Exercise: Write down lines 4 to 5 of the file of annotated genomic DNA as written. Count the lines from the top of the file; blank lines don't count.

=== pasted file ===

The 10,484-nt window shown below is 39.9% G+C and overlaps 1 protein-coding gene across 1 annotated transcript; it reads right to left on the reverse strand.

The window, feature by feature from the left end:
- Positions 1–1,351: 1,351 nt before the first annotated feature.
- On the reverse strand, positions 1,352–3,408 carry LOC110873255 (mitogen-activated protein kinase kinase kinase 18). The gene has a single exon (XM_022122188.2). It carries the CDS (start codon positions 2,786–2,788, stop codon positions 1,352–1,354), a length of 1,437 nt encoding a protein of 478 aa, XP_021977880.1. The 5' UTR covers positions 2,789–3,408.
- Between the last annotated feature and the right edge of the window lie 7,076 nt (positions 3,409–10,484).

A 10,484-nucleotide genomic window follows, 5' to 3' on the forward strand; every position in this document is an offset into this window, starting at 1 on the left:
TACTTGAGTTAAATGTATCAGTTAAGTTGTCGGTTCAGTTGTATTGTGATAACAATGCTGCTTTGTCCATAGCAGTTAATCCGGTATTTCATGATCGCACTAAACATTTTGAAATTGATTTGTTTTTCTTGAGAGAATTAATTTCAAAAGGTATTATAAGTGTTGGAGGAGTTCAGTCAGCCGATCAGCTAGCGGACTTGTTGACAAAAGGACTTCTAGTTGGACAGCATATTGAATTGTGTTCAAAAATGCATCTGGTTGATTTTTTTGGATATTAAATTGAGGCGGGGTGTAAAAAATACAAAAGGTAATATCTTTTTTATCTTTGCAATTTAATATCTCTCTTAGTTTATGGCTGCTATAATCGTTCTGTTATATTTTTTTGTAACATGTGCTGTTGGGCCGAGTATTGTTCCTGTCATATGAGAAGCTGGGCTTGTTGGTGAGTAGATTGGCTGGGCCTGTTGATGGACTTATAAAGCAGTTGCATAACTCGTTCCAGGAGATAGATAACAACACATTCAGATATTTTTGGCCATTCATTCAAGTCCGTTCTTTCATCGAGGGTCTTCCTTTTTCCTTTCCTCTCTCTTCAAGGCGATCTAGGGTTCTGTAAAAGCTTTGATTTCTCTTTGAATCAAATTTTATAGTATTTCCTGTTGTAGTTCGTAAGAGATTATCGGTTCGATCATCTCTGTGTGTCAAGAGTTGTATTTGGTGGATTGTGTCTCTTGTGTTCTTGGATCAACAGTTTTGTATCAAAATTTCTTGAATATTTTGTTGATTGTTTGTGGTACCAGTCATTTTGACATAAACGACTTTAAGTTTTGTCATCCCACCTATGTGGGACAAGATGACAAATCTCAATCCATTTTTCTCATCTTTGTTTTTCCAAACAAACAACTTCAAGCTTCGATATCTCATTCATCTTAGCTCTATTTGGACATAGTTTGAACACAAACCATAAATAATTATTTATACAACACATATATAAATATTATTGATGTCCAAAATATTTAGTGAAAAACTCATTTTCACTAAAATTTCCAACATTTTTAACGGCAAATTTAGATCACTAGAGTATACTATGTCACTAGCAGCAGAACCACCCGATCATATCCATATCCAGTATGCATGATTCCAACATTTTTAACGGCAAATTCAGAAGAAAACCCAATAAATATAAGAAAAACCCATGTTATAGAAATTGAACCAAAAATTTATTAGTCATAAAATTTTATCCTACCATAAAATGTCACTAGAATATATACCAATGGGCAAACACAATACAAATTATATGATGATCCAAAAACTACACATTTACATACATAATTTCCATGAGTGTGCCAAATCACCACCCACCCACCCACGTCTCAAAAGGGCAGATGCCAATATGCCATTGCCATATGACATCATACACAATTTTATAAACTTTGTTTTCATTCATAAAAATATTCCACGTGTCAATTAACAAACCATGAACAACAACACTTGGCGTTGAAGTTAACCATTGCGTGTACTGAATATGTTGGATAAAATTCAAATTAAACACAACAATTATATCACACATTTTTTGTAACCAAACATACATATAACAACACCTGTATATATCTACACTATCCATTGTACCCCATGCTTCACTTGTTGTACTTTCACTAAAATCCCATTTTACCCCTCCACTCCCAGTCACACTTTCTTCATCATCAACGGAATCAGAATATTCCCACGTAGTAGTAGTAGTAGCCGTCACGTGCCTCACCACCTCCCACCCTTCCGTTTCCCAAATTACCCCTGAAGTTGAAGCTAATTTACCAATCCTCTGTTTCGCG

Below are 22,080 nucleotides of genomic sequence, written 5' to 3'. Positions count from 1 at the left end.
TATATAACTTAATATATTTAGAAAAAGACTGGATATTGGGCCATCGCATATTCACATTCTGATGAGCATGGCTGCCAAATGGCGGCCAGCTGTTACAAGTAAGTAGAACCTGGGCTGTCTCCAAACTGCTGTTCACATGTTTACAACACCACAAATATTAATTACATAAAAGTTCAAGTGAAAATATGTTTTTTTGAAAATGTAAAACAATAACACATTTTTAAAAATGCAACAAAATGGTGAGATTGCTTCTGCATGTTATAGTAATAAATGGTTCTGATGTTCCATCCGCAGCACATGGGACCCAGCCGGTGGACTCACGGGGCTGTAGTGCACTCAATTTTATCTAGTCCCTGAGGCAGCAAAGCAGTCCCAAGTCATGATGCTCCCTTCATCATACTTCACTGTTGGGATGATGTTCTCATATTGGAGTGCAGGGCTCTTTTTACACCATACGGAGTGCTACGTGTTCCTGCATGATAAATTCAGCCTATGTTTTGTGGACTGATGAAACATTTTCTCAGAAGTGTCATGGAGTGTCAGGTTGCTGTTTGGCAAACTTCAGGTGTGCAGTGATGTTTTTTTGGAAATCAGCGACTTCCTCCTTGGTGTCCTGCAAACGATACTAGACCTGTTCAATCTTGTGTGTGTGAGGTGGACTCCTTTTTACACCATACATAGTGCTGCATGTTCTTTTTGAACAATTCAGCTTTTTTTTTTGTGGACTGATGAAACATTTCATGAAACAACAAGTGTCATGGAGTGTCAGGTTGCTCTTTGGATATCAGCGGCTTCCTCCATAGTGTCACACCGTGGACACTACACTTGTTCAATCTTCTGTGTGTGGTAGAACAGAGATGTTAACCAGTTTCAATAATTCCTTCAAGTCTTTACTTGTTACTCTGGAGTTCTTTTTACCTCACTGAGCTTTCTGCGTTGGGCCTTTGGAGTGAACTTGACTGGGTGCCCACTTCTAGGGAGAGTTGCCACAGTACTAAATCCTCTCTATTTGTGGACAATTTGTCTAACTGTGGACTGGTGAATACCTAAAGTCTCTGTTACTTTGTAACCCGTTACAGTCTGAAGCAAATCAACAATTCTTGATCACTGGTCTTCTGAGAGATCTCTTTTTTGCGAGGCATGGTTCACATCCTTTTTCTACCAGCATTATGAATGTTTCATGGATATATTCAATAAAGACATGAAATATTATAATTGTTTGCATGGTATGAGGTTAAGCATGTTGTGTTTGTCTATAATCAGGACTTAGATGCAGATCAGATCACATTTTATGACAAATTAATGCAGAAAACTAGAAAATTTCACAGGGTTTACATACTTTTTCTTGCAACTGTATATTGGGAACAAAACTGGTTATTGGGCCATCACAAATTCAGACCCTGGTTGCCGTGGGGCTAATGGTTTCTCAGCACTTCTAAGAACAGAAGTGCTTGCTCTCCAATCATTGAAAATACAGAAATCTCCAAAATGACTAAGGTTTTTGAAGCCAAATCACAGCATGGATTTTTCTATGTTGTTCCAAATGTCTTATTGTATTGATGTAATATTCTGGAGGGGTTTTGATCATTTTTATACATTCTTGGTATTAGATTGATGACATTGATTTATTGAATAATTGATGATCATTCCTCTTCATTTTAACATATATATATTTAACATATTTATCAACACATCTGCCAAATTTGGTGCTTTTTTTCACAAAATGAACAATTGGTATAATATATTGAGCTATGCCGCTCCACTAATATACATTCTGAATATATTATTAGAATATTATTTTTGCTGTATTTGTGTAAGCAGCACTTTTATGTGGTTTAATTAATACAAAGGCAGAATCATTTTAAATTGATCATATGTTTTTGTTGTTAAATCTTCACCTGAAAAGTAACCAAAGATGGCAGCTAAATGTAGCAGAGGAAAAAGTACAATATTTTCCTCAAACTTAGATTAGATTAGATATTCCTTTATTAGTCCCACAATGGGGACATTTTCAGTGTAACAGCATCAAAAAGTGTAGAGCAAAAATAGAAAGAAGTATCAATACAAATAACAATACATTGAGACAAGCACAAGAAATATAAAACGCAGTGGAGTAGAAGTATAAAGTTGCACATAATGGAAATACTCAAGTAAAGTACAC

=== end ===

- On the reverse strand, positions 1,352–3,408 carry LOC110873255 (mitogen-activated protein kinase kinase kinase 18). The gene has a single exon (XM_022122188.2). It carries the CDS (start codon positions 2,786–2,788, stop codon positions 1,352–1,354), a length of 1,437 nt encoding a protein of 478 aa, XP_021977880.1. The 5' UTR covers positions 2,789–3,408.
- Between the last annotated feature and the right edge of the window lie 7,076 nt (positions 3,409–10,484).